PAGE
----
Time lost to blow-dries makes hair a feminist issue
The world’s most successful business women have impeccable hairdos
Last week I discovered that I am a feminist, after all. Until then I had thought that women who did professional jobs were a privileged group who should stop complaining. But now I’ve had a slight rethink. What brought this on was neither hard evidence nor personal experience, but something entirely shallow: a 62-second advertisement for Pantene shampoo.
The new ad is set in a modern office in which we see men and women doing the same things, only with different labels attached to them. So the man is a “boss”. The woman is “bossy”. The man who works late is “dedicated”. The woman is “selfish”.
Written down, this sounds crass. But when you watch it – which you must do, if you have not done so already – you will find yourself singing along to “Mad World” and thinking: yes, double standards still exist. And yes, they still matter.
The ad was made for the Philippines, and might have stayed there had it not been noticed by Sheryl Sandberg, Facebook’s chief operating officer, who declared it to be a top-notch example of “leaning in”.
Now it has gone viral and I keep watching it over and over again, forcing my male colleagues to watch it too. But as I saw it for the fifth time, I stopped liking it quite so much. It is feminist – which is good – but it is also hairist – which is less so. All the women have lovely, luscious hair that they toss about – thus discriminating against those of us working women who have no lustrous locks to toss.
You could say that as it is pushing shampoo, it wouldn’t do to show people with visible roots and fringes that stick up. But then I thought: as Dove used oldish and largish women in its “Real Beauty” campaign, why can’t Pantene use real women with real (ie problem) hair?
Only then I thought about the world’s most successful business women. They don’t have problem hair, or, if they do, they have found a solution to it. Take the latest corporate female superstar: the 51-year-old engineer from Detroit who last week became the first woman to lead a car company. In her photos, Mary Barra has long, shiny, glossy hair falling prettily to her shoulders. Everyone has commented on how smart the new leader of General Motors is, and admired her delightful plain talk in saying “no more crappy cars”. But no one has yet praised her hair.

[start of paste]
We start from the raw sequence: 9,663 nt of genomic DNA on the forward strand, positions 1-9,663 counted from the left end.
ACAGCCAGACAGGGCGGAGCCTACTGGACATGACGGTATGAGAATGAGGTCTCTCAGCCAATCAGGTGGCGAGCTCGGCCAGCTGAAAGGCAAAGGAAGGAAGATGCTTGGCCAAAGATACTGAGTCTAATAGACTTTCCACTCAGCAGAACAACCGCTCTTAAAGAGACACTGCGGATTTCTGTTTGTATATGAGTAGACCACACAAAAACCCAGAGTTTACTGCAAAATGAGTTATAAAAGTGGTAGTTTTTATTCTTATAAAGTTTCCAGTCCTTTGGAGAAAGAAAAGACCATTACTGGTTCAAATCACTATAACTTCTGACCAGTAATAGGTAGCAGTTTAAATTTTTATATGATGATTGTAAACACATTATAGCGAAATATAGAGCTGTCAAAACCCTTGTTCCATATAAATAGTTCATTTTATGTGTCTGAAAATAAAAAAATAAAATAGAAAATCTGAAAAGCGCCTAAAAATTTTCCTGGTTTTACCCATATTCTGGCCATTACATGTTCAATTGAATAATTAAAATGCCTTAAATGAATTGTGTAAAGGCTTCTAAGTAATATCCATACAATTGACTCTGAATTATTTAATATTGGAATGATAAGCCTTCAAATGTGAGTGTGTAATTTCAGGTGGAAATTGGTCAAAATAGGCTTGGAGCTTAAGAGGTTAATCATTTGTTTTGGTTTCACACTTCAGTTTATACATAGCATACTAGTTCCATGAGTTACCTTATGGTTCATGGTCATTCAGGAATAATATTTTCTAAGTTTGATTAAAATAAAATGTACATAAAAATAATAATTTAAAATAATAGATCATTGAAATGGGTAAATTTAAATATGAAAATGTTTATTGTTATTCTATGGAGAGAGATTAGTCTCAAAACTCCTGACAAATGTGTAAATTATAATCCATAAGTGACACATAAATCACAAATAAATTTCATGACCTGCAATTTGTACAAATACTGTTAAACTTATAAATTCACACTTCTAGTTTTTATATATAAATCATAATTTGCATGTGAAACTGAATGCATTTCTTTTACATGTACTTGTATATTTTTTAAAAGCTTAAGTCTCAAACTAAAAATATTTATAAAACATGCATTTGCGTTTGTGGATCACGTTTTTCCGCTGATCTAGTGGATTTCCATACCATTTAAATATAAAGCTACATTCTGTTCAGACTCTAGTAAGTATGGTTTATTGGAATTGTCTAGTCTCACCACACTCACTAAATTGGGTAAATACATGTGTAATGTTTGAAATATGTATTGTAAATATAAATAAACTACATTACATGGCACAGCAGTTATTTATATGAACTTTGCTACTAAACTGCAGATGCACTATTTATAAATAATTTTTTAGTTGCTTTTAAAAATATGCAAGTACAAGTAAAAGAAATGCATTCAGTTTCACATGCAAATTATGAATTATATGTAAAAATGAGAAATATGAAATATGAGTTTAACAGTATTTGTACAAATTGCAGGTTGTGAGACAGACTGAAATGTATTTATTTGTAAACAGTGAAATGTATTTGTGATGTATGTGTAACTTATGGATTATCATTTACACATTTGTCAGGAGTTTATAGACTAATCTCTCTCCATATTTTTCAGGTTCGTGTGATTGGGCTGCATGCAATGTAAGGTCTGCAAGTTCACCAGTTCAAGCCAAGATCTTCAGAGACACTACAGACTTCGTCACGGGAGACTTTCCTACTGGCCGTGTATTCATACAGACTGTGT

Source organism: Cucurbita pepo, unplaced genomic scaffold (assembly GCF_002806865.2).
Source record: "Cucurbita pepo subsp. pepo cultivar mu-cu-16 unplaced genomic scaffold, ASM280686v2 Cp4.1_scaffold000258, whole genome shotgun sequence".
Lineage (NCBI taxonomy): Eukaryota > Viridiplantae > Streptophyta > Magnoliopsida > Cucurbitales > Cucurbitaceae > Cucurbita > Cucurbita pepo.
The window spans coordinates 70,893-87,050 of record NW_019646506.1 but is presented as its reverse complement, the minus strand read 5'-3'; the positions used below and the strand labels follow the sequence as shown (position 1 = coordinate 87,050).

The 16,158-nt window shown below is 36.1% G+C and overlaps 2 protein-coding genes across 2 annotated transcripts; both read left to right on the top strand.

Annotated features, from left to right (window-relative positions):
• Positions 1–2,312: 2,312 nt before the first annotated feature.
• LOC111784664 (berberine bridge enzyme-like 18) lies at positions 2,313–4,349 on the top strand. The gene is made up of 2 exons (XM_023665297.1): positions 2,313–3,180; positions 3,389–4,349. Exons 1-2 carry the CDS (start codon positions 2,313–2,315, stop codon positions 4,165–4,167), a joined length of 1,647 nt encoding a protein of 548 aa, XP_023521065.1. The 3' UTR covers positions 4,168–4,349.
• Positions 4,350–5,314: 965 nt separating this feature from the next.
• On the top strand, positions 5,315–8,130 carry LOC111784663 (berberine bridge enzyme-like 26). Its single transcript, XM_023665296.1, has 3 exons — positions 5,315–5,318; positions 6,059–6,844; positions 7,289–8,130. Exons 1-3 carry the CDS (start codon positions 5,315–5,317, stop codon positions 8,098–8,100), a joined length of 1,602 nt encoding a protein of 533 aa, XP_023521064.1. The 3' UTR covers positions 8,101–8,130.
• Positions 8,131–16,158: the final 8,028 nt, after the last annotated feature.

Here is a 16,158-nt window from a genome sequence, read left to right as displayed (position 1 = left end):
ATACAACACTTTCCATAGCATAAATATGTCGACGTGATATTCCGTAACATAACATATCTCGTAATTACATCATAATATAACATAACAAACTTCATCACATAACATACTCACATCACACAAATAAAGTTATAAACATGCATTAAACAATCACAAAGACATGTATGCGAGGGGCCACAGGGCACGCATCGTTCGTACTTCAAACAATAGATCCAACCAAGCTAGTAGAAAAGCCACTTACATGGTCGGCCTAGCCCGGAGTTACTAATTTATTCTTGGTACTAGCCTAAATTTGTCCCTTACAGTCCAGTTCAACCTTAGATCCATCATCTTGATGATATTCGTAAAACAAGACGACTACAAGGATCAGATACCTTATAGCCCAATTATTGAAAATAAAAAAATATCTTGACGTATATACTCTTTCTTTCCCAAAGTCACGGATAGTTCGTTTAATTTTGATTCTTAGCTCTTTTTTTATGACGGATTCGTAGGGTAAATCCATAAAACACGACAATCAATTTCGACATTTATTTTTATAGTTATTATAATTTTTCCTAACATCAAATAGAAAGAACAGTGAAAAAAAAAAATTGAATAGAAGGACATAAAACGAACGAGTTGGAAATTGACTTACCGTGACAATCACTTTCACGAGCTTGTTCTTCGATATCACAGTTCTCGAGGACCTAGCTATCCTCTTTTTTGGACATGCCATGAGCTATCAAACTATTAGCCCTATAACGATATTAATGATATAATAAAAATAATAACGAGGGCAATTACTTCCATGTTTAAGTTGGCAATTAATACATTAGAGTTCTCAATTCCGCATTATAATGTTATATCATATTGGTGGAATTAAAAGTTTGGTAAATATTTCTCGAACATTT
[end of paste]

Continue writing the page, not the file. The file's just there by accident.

This may be because among her peers she is not unusual. A hair audit of leading women executives in the US goes like this. Ms Sandberg: great hair. Angela Ahrendts: sensational highlighted locks, artfully ringleted. Marissa Mayer: perfect blonde tresses. Only Indra Nooyi and Irene Rosenfeld have gone for short, practical styles, and even they have every hair in place.
Ms Barra’s shining locks may have escaped comment because people think it is sexist to go on about it. But hair is a feminist issue and should be talked about as an important inequality between men and women. The good blow-dry that women need every day is a haemorrhage of time that puts them at a disadvantage to their male counterparts, many of whom have no hair at all. Dan Akerson, Ms Barra’s predecessor, had a highly convenient bald dome that must have taken all of one second to dry with a towel.
Time is money. Mr Akerson was paid $11 million a year, which works out at about $2,500 an hour (assuming he worked 300 days a year and 14 hours a day). So the opportunity cost of a half-hour blow-dry for long hair is $1,250, which comes to $250,000 a year, assuming 200 blow-dries are needed. And that doesn’t include the king’s ransom demanded by the hairdresser.
However, shareholders need not fear: good hair is worth every cent. The other day I gave a speech at a black-tie awards dinner and on the advice of a female colleague took myself off for a blow-dry first. It had never occurred to me to do such a thing before as I was brought up to think that was silly and frivolous. If you looked like a scarecrow, so be it.
So I went to the hairdressers for an operation that took 45 minutes and cost £40. After the application of an extraordinary amount of “product” and a lot of tugging and pulling I had an enormous helmet on top of my head. Bingo. I was invincible. I was Margaret Thatcher for a night. Forget coaching. Forget power dressing. For an injection of confidence straight into an artery, a blow-dry does the trick.
Pantene’s arch rival L’Oréal has encouraged a generation of women to buy its beauty projects teaching them to say: “Because I’m worth it.” If Pantene is now pitching to working women, it should trump that with: “Because it’s a damned good investment.”
Copyright The Financial Times Limited 2013.